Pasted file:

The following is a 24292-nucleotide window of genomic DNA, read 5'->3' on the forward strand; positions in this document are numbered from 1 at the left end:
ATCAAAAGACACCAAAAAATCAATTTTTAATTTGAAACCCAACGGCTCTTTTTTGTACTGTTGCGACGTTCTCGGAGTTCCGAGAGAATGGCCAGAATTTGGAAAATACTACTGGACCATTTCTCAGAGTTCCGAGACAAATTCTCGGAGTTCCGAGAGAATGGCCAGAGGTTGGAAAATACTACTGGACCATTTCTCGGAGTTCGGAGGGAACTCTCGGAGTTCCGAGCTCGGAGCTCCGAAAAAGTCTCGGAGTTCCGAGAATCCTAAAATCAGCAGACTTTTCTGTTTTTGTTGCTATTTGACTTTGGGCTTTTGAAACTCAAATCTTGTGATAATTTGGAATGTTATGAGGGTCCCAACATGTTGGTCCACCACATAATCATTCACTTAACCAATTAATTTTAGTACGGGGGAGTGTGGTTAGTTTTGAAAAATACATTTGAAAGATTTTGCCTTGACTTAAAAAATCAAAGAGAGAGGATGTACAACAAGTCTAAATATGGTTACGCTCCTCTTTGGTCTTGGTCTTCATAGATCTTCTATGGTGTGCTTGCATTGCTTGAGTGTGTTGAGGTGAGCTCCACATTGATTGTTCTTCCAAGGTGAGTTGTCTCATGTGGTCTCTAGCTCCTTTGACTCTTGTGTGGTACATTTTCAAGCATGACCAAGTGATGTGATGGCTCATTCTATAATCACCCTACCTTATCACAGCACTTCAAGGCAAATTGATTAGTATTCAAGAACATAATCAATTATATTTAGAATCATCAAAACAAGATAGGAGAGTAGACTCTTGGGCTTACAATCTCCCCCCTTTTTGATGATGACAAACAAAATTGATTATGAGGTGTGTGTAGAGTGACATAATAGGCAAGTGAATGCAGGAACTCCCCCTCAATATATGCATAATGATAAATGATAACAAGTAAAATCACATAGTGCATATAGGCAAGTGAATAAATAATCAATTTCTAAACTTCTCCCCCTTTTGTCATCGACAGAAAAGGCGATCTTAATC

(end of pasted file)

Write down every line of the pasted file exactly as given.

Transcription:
The following is a 24292-nucleotide window of genomic DNA, read 5'->3' on the forward strand; positions in this document are numbered from 1 at the left end:
ATCAAAAGACACCAAAAAATCAATTTTTAATTTGAAACCCAACGGCTCTTTTTTGTACTGTTGCGACGTTCTCGGAGTTCCGAGAGAATGGCCAGAATTTGGAAAATACTACTGGACCATTTCTCAGAGTTCCGAGACAAATTCTCGGAGTTCCGAGAGAATGGCCAGAGGTTGGAAAATACTACTGGACCATTTCTCGGAGTTCGGAGGGAACTCTCGGAGTTCCGAGCTCGGAGCTCCGAAAAAGTCTCGGAGTTCCGAGAATCCTAAAATCAGCAGACTTTTCTGTTTTTGTTGCTATTTGACTTTGGGCTTTTGAAACTCAAATCTTGTGATAATTTGGAATGTTATGAGGGTCCCAACATGTTGGTCCACCACATAATCATTCACTTAACCAATTAATTTTAGTACGGGGGAGTGTGGTTAGTTTTGAAAAATACATTTGAAAGATTTTGCCTTGACTTAAAAAATCAAAGAGAGAGGATGTACAACAAGTCTAAATATGGTTACGCTCCTCTTTGGTCTTGGTCTTCATAGATCTTCTATGGTGTGCTTGCATTGCTTGAGTGTGTTGAGGTGAGCTCCACATTGATTGTTCTTCCAAGGTGAGTTGTCTCATGTGGTCTCTAGCTCCTTTGACTCTTGTGTGGTACATTTTCAAGCATGACCAAGTGATGTGATGGCTCATTCTATAATCACCCTACCTTATCACAGCACTTCAAGGCAAATTGATTAGTATTCAAGAACATAATCAATTATATTTAGAATCATCAAAACAAGATAGGAGAGTAGACTCTTGGGCTTACAATCTCCCCCCTTTTTGATGATGACAAACAAAATTGATTATGAGGTGTGTGTAGAGTGACATAATAGGCAAGTGAATGCAGGAACTCCCCCTCAATATATGCATAATGATAAATGATAACAAGTAAAATCACATAGTGCATATAGGCAAGTGAATAAATAATCAATTTCTAAACTTCTCCCCCTTTTGTCATCGACAGAAAAGGCGATCTTAATC